I've just finished the single player side of Chaos Rising, and thought I should put down what I think!
The original Dawn of War game was widely lauded for its fantastic presentation though it sadly started to look slightly dated by the third expansion), the charming (and, well, gory) character animation, and fast paced action.
Dawn of War II built on these key strengths, but mixed in some other elements Relic had used in their Company of Heroes games. It was generally well received by critics, but if you head over to the game's Amazon's page you'll find a slew of bad reviews, something I have talked about previously. The most controversial change was the removal of base building, something I loved but others hated.
The single player campaign revolved around small missions with a handful of Space Marines which could level up and be equipped with RPG-style wargear. Unfortunately the missions became quite samey, especially towards the end of the campaign, as they were fought over a fairly limited selection of maps.
Enter the first expansion (or, more properly, expandalone) for DoWII: Chaos Rising.
Warhammer 40,000: Dawn of War II - Chaos Rising (sorry, I had to use the full title just once. From now on I'll use the simple acronym WH40K:DoWIICR... ehhh, maybe just Chaos Rising then) introduces, unsurprisingly enough, the Chaos faction to Dawn of War II. There is a host of new content, including multiplayer game modes, a single player campaign, maps... All that jazz. There might be some balance issues addressed maybe? I don't care that much about it as I mainly love the game for the single player and the odd game of Last Stand (essentially multiplayer for idiots).
The presentation is as good as I've come to expect from the Dawn of War games. The new Ice Planet looks fantastic, though the Space Hulk levels are a slight disappointment to a geek like me. Sounds are appropriately thumping, and the burping, squelching, and drippling noises the Great Unclean One makes are positively disgusting.
The single player campaign takes the Blood Raven characters from the original game up from level 20 through to 30; if you have the original, you can even load one of your saved games and carry on with the same squads. The campaign dumps your characters on a planet recently emerged from the Warp which, predictably enough, turns out to be infested with Chaos Space Marines.
The story is standard stuff, though the characters do stand out as being quite good... for an RTS, that is (seriously though, can you name any characters from an RTS game? Except for Kane, of course). Still, I enjoyed the appropriately gravelly dialogue from everyone, and was interested enough to pay attention until the end of the campaign.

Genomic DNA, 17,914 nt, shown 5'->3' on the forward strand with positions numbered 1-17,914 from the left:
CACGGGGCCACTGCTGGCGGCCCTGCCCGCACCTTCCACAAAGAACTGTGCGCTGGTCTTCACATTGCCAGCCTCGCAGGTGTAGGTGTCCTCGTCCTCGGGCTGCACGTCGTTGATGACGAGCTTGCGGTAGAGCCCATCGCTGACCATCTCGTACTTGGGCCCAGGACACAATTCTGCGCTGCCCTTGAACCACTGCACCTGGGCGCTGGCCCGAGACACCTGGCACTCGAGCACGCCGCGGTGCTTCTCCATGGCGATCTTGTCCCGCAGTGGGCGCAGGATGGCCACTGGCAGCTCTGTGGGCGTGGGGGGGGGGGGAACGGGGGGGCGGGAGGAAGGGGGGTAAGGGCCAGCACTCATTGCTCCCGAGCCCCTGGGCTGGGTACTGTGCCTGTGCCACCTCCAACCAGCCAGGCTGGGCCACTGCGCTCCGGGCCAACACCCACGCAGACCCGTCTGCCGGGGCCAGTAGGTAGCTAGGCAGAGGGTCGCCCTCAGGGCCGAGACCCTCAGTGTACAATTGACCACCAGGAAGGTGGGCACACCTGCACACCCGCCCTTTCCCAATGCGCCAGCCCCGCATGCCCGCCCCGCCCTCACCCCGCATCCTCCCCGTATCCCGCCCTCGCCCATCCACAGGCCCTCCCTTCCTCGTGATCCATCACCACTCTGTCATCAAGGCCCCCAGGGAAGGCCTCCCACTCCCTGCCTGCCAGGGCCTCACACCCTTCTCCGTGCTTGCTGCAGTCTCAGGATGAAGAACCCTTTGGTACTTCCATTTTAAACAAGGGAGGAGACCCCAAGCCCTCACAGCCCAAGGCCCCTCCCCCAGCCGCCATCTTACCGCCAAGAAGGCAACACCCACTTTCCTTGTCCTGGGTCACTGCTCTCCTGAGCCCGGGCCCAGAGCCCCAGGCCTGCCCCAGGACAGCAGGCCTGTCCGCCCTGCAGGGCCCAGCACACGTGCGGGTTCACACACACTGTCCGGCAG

What I did enjoy was the new corruption mechanic. By acting in particularly un-Space Marine ways your squads can gain corruption points and later new bloodthirsty traits and abilities. So far, so black and white morality system. Where the system shines, though, is that some of the choices you have to make are genuinely tough. For instance, in one mission foul Xenos are squatting in the tomb of a great Blood Raven hero. You can risk damaging the tomb (and consequently gaining corruption) to purge the aliens, or you can leave it alone. Or, you can purposefully destroy and raid the tomb to gain access to a powerful bit of wargear.
It's further complicated by corrupting wargear, purposefully overpowered weapons and equipment which slowly corrupts the wielder each time it's used (offset by redeeming items which weaken your character and reduce their corruption), and by a series of increasingly powerful corrupting abilties.
It has the effect of adding yet another layer of strategy on top of the RPG stylings of the original game, and though it feels a bit heavy at times (seemingly arbitrarily punishing you with corruption if you don't take certain squads with you in particular missions) I thought it was a very good addition to the single player.
The Chaos faction in multiplayer is good fun to play. Many people seemed to worry that they would end up too similar to the Space Marines as they shared several units. This doesn't seem to be the case, and they end up feeling very Chaos; I just hope the ability to build 'shrines' around the map (which provide some sort of localised buff) doesn't indicate a return to the game's base building routes...
I'll put summing up thoughts, including what it builds on over the original and whether or not you should get it, in my next post!